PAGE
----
|Verlander did what aces do in the postseason. Still, it's an A-worthy effort. (Getty Images)|
After seeing all these dramatic victories and close games, not to mention the first time in baseball history that we have four divisional series going the distance, I'm very tempted to to just go with something like "baseball" for the A. But, nah, let's actually stick with what we saw on the field. It's time to grade the night.
Justin Verlander: On the day that we saw the Reds lose, blowing a 2-0 series lead to the Giants, the Tigers were in danger of suffering the same fate. Only they have something the Reds don't: Verlander. Playoff aces are a valuable thing, especially someone who can so reliably go the distance and completely erase any worries the club might have of a repeat bullpen meltdown. Verlander just put the team on his back, going all nine innings, allowing four hits, one walk and nary a run while striking out 11. We don't yet know how the Tigers' season will end, but if they win the World Series, this game will be part of the club's lore.
Baltimore batters: The Orioles offense needed 13 innings to collect eight hits and score two runs against the Yankees, and this included 6 2/3 innings from Phil Hughes. He isn't bad at home, but he's not exactly Verlander. In all, the Orioles hit .174 and left eight men on base. Also, Lew Ford pinch ran for Jim Thome and got picked off. Why not an F? Because of Manny Machado's 13th inning double, Nate McLouth's textbook ground-ball-right-side to move Machado over and J.J. Hardy's go-ahead double. And don't fret here for the negative attention, Orioles fans, as the O's pitching staff deserves an A for an outstanding night. It's just that they were overshadowed a bit by Mr. Verlander.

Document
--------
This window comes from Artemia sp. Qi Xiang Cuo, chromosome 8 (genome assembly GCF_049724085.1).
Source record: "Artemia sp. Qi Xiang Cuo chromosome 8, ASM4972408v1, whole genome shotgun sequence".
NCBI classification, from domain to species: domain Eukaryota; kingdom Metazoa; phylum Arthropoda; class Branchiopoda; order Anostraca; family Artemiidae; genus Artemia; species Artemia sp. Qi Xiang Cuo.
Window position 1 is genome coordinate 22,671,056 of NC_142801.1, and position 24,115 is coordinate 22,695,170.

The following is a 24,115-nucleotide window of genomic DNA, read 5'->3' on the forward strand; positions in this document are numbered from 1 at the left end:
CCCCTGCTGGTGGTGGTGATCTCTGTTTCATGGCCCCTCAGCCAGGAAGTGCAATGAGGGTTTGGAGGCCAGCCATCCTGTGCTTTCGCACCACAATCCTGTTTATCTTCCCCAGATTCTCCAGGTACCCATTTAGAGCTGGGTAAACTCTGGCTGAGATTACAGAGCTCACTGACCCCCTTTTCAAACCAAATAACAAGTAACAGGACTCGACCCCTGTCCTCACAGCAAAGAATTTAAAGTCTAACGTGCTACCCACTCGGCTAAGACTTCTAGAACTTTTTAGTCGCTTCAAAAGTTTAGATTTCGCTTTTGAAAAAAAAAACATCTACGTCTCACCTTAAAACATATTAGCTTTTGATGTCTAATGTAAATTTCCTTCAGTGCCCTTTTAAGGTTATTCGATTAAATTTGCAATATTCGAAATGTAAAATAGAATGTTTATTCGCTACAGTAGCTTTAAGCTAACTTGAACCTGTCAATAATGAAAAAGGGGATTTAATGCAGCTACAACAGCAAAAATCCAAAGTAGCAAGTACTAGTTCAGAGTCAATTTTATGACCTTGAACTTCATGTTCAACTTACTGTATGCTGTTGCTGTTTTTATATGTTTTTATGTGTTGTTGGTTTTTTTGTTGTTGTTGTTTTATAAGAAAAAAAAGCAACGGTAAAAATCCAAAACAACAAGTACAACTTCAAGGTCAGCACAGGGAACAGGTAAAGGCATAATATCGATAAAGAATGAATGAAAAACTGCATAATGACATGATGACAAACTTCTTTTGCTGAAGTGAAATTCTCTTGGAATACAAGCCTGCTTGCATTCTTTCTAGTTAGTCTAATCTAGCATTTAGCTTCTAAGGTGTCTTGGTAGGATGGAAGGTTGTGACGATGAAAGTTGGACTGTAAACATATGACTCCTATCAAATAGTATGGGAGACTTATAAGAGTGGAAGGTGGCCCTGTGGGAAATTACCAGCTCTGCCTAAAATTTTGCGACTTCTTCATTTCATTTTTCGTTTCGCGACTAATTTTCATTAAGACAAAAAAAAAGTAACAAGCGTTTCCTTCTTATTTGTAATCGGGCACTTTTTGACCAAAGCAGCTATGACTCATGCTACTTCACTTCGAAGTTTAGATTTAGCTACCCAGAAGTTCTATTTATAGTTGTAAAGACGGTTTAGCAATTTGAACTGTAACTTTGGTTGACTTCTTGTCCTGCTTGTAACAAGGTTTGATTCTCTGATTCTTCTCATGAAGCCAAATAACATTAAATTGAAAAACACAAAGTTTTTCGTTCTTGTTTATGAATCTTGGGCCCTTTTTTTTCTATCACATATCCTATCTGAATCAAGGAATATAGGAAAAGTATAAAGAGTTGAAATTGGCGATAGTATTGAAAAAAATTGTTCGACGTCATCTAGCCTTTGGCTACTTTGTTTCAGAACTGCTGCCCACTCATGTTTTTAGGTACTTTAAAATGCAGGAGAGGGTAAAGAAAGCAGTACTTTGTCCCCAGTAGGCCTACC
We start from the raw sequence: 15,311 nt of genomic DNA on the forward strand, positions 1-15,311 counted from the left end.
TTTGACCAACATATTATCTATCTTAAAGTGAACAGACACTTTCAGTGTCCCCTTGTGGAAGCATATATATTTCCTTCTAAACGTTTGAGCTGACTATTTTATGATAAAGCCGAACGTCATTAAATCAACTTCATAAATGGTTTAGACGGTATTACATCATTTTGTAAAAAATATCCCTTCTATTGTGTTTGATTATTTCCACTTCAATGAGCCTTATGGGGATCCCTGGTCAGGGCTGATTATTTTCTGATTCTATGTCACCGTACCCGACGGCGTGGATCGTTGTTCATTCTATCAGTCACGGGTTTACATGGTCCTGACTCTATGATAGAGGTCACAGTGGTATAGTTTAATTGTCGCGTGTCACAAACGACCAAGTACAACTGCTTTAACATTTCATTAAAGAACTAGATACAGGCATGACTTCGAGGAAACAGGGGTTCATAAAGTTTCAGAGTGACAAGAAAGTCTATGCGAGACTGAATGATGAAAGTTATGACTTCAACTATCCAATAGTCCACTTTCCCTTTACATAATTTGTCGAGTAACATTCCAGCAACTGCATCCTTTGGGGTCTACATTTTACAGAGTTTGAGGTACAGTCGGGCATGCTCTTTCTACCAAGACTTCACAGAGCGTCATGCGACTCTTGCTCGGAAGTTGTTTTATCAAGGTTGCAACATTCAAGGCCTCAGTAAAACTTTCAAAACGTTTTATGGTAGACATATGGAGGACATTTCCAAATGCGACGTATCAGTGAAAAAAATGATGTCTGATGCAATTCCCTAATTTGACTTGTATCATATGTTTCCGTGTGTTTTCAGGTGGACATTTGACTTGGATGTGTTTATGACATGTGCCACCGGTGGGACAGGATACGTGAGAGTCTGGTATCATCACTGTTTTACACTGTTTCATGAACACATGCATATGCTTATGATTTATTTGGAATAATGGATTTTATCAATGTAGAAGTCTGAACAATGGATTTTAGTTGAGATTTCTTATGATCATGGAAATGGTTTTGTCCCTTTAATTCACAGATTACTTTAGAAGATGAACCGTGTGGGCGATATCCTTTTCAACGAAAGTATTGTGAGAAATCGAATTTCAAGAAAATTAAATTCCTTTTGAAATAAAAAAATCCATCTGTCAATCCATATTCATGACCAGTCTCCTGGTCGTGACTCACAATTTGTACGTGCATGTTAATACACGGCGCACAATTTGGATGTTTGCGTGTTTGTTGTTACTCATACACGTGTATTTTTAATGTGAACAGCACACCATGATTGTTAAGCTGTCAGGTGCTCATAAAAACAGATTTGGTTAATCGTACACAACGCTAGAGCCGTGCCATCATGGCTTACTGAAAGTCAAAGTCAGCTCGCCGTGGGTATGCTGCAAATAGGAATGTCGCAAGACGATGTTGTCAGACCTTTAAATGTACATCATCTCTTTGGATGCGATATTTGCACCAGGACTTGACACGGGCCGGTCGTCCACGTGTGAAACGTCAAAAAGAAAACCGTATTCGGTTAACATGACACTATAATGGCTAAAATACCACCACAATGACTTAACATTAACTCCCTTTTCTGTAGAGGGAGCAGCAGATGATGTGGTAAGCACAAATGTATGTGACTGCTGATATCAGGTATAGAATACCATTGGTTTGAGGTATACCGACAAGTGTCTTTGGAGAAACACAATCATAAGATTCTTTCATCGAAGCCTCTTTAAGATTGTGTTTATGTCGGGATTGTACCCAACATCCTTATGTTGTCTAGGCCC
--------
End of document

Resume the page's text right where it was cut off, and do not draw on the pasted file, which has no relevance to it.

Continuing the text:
The Yankees offense: Yes, the Orioles' pitching staff was exceptional and deserves tons of credit -- especially that insanely productive bullpen -- but the Yankees hit .266/.338/.469 with 138 homers and 406 runs at home in 81 games during the regular season. Yes, that's an average of five runs per game. In 13 innings Thursday night, the Yankees managed one run on seven hits. They hit .159/.245/.205. That's pathetic against anyone, but note that Orioles starter Joe Saunders entered the game with a 5.82 career ERA against the Yankees.